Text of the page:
On Davie Street, in a narrow passage between buildings.
The prolific Jerry Whitehead has another mural, this one along the Central Valley Greenway, at McLean and N. Grandview Hwy.
Warren Gill Lecture
Metropolitan Vancouver, already blessed by its beauty and location, emerged in the last generation as a widely admired planning success. But nothing in city building is more dangerous than complacency.
Dr. Michael Goldberg will look at Vancouver at a crossroad – with new leadership locally and federally, a new commitment to infrastructure renewal, land use, transit and transportation planning, as well as housing affordability and regional economic development. All are crucial, and none is a given, if Vancouver is to achieve its goal of being a global capital and sustainability leader.
Djavad Mowafaghian Cinema, Goldcorp Centre for the Arts (at SFU Woodward’s), 149 W. Hastings Street
Admission: Free, but as seating is limited, reservations are required. Reserve on Eventbrite.
Dr. Michael Goldberg’s academic and public career has spanned over four decades. From 2002 to 2004, he was Associate Vice President International at the University of British Columbia, and the HR Fullerton Professor of Urban Land Policy in the UBC Sauder School of Business where he served as Dean from 1991 to 1997. His research addresses cities, their transportation, housing and land use systems and their competitive position in the global economy and the policies needed to globally enhance this competitiveness.
This event is sponsored by UniverCity.
Another lovely piece that’s been around for a while at the Planetarium. “The Crab” by George Norris.
A bike race, and lots of people doing lots of things. And, oh my, that setting.
Join us on this self-guided tour inside examples of gentle densification on heritage and character properties. In 2016, we visit six lane homes all built behind existing homes, including one built as part of the restoration of the Walter and Mary Lee Chan house.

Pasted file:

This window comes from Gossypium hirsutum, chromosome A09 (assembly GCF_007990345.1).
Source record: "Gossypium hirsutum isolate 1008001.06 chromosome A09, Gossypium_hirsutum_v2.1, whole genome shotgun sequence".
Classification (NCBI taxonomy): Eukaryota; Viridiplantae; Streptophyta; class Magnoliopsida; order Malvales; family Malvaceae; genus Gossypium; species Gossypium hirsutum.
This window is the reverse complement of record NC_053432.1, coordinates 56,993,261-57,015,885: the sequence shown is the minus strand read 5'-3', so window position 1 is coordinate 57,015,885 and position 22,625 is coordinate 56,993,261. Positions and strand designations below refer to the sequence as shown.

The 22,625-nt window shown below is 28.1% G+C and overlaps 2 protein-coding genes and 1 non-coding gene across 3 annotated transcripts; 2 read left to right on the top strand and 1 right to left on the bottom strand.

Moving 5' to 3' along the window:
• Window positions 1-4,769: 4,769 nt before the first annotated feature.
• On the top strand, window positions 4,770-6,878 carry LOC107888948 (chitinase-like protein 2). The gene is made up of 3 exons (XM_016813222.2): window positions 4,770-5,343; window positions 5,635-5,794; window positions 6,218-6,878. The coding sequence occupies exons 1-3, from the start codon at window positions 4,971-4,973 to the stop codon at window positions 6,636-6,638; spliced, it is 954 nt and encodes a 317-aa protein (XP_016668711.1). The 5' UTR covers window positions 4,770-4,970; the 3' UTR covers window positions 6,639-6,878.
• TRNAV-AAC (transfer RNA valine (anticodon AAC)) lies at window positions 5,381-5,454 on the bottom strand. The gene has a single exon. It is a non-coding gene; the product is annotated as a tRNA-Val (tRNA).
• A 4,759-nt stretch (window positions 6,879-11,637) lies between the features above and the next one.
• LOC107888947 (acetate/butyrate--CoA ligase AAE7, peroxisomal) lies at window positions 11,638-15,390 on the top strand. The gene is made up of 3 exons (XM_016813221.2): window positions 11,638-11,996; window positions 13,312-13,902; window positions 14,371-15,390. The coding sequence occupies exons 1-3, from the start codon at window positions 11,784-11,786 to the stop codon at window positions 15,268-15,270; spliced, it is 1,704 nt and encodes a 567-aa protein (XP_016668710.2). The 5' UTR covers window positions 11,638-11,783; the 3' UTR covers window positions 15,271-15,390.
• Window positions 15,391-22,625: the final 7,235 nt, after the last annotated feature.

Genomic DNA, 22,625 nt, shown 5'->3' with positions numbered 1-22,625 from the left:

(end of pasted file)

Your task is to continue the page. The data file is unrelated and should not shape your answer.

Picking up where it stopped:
Walter and Mary Lee were instrumental in the fight to save Strathcona during the 1960s when plans to build a freeway threatened to demolish much of the neighbourhood. In 2012, their home was recognized in recognition of their contributions as VHF’s Places That Matter plaque #42. The new infill is designed with new materials, but in keeping with the shape and style of many historic Strathcona homes, honouring the character of this storied neighbourhood.
Industry professionals will also be available on site to answer questions about construction, design and potential costs.
Saturday, October 22
1 – 5pm
Tickets: $30+tax or $23+tax for eligible students
To purchase tickets for VHF’s Laneway House Tour visit:
www.vancouverheritagefoundation.org or call 604 264 9642
A very traditional piece, located at the entrance to Stanley Park at Beach Avenue. This is a tribute to David Oppenheimer, Mayor of Vancouver, 1888-1891. It has, I think, the most imposing pedestal of any public art in Vancouver.
Ian picked this up from Rachael Ashe’s site, Canvas to the Imagination
Last week these small red houses began popping up in vacant lots around the east side of Vancouver. The one pictured here is located at Hastings and Commercial Drive, and I’ve seen one on Main near Prior, and another at Clark and 1st. When I shared the photo on Twitter a friend pointed out that this is a large-scale hotel piece from the game Monopoly. I didn’t realize this because I’ve only played it once or twice, and it was a million years ago.
It’s a brilliant comment on the state of the housing market in Vancouver. I would love to discover who is behind this clever street art project.
A few photos from a trip to Portland.
Bold murals set off against the all black building in front.
The wall of the Yamhill Pub, a classic Portland Dive Bar.
In 31 years, so much empty space no longer empty. Thanks to occasional PT author Michael Mortensen for the tip.
Note: video requires Flash plug-in.
Really – “in the world”? Once again, Vancouver is top of the list. From Business in Vancouver:
And yet, we live with the prospect of catastrophe as a likely outcome without expecting it to actually happen. Reminding me of the great quote in Michael Lewis’s book “The Big Short”:
These people (on Wall Street) believed that the collapse of the subprime mortgage market was unlikely precisely because it would be such a catastrophe. Nothing so terrible could ever actually happen.
Saw this yesterday at 7th Avenue, while participating in the Arbutus Greenway temporary surface covering public consultation. I’m amazed that I haven’t seen it before. While bike racks are by definition utilitarian (I almost wrote “pedestrian”), sometimes smart and connected design can elevate something out of that realm. This design is certainly inspired and fun.
Congrats to Kitsilano Neighbourhood House for getting these in place.
For those following the Arbutus Greenway story, the City will apparently release the consultation results on October 15 at an open house. Details t.b.a.